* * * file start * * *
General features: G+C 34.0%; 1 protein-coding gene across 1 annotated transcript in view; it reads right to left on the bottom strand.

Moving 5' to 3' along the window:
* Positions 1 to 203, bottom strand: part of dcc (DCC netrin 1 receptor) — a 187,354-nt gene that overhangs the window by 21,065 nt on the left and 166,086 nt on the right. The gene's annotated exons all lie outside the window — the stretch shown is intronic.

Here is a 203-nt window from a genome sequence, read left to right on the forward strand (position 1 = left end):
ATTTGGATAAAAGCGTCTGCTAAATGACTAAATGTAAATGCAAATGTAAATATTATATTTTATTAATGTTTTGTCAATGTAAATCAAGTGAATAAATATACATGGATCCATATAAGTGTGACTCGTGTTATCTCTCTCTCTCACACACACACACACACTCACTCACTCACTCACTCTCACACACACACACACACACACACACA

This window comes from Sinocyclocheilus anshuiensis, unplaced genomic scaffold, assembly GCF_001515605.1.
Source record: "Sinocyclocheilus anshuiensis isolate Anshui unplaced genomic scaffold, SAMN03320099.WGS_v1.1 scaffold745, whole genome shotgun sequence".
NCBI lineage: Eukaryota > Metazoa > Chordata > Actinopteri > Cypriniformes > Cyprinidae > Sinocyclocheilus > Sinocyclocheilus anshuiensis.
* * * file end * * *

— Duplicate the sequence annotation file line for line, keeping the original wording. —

General features: G+C 34.0%; 1 protein-coding gene across 1 annotated transcript in view; it reads right to left on the bottom strand.

Moving 5' to 3' along the window:
* Positions 1 to 203, bottom strand: part of dcc (DCC netrin 1 receptor) — a 187,354-nt gene that overhangs the window by 21,065 nt on the left and 166,086 nt on the right. The gene's annotated exons all lie outside the window — the stretch shown is intronic.

Here is a 203-nt window from a genome sequence, read left to right on the forward strand (position 1 = left end):
ATTTGGATAAAAGCGTCTGCTAAATGACTAAATGTAAATGCAAATGTAAATATTATATTTTATTAATGTTTTGTCAATGTAAATCAAGTGAATAAATATACATGGATCCATATAAGTGTGACTCGTGTTATCTCTCTCTCTCACACACACACACACACTCACTCACTCACTCACTCTCACACACACACACACACACACACACA

This window comes from Sinocyclocheilus anshuiensis, unplaced genomic scaffold, assembly GCF_001515605.1.
Source record: "Sinocyclocheilus anshuiensis isolate Anshui unplaced genomic scaffold, SAMN03320099.WGS_v1.1 scaffold745, whole genome shotgun sequence".
NCBI lineage: Eukaryota > Metazoa > Chordata > Actinopteri > Cypriniformes > Cyprinidae > Sinocyclocheilus > Sinocyclocheilus anshuiensis.